Selecting the appropriate interval between follow-up examinations has also proven to be an important factor in the care of this patient. In general, close follow-up has been associated with detection of melanomas in thinner stages as reported by Kang et al.34 The mean interval between new skin cancer detection in our patient is 100 days, and the mean interval between melanoma or melanoma in situ detection is 330 days. In addition, 8 of her melanomas were discovered within 8-week intervals, while 3 were discovered within 6-week intervals. There have been instances when more than 1 melanoma was detected per office visit, and 4 melanomas were detected at one time during an extended-interval follow-up visit early in her care. In light of these experiences, a 4- to 6-week interval between examinations has been maintained for most years of follow-up to help ensure early diagnosis of her melanomas. This interval should not necessarily be applied to all patients with XP but was found to be appropriate for this patient, considering the rate at which she has developed cutaneous malignant neoplasms.
The outlined 3-fold approach of total-body cutaneous examination, total-body photography, and dermoscopy as described herein is time consuming and may seem excessively so in light of its use every 4 to 6 weeks during follow-up visits. Zalaudek et al35 recently described the significantly increased time required to supplement complete-body examination with dermoscopy and concluded that the extra time and effort were reasonable in light of the morbidity and mortality potentially prevented by skin cancer detection. Similarly, we consider the extra time and effort involved in using the 3 aforementioned detection modalities not only reasonable but also perhaps necessary in the care of this particularly high-risk patient.
In conclusion, we describe a patient having XP with a large number of melanomas. Many of her newly discovered melanomas occurred within a follow-up interval of only 6 weeks. Providing adequate dermatological care for such a patient can be a daunting task. The described aggressive method of surveillance has been central in the management and care of this unique patient and has allowed for early detection of her melanomas. The combination of short-interval total-body cutaneous examination, total-body photography, and dermoscopy may prove useful to other clinicians in the management of similar patients with XP.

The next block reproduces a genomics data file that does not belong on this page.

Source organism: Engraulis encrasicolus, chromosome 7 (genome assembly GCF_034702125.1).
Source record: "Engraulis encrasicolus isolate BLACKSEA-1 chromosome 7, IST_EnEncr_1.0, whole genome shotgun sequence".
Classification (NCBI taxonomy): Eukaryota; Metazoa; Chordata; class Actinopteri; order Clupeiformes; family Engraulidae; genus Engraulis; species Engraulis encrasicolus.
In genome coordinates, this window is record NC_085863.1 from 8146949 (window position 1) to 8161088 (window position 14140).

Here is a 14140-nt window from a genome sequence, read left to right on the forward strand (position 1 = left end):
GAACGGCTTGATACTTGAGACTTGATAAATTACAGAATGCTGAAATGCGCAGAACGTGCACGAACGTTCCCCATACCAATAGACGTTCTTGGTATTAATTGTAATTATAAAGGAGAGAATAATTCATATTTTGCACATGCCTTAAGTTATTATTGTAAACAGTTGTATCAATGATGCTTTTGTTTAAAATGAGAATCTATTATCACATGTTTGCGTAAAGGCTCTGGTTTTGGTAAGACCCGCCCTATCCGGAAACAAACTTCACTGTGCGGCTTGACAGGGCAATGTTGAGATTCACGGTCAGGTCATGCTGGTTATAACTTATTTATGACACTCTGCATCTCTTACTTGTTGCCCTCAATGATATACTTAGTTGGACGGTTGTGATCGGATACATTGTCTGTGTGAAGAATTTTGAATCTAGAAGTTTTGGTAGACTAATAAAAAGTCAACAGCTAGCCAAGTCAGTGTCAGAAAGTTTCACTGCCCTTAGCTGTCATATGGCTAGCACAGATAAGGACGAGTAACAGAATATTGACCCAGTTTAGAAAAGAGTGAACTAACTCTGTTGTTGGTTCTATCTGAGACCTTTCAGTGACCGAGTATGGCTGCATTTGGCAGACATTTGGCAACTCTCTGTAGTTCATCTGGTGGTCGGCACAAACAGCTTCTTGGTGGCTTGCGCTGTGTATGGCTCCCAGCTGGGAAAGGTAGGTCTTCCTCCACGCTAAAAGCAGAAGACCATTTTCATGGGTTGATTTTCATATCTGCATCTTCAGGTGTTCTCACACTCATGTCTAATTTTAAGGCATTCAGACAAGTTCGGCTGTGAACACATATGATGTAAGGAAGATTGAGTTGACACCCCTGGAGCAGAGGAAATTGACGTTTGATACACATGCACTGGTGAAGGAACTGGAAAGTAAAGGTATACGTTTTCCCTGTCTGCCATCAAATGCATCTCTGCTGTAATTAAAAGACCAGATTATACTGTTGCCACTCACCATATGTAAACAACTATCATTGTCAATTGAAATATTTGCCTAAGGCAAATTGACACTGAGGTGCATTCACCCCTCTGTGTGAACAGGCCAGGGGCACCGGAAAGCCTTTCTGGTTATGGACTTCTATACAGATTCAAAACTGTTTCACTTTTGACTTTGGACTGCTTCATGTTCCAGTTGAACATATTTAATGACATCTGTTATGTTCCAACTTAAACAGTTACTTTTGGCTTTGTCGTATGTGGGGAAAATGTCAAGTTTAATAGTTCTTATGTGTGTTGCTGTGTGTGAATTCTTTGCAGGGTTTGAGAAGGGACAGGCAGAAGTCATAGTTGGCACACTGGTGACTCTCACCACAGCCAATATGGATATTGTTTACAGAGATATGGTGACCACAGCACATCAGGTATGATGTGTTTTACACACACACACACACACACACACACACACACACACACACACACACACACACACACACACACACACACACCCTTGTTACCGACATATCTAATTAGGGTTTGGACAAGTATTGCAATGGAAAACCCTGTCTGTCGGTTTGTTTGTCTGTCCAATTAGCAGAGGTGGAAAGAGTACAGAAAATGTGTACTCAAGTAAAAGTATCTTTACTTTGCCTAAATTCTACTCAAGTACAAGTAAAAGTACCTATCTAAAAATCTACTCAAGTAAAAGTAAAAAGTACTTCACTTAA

Correspondence: W. Harris Green, MD, Division of Dermatology, Brody College of Medicine at East Carolina University, 600 Moye Blvd, Brody Medical Sciences 3E-117, Greenville, NC 27834 (email@example.com).
Accepted for Publication: November 11, 2008.
Author Contributions: All authors had full access to all of the data in the study and take responsibility for the integrity of the data and the accuracy of the data analysis. Study concept and design: Green, Wang, and Cognetta. Acquisition of data: Green, Wang, and Cognetta. Analysis and interpretation of data: Green, Wang, and Cognetta. Drafting of the manuscript: Green, Wang, and Cognetta. Critical revision of the manuscript for important intellectual content: Green, Wang, and Cognetta. Statistical analysis: Green.
Financial Disclosure: None reported.
W. Harris Green, Steven Q. Wang, Armand B. Cognetta. Total-Body Cutaneous Examination, Total-Body Photography, and Dermoscopy in the Care of a Patient With Xeroderma Pigmentosum and Multiple Melanomas. Arch Dermatol. 2009;145(8):910–915. doi:10.1001/archdermatol.2009.87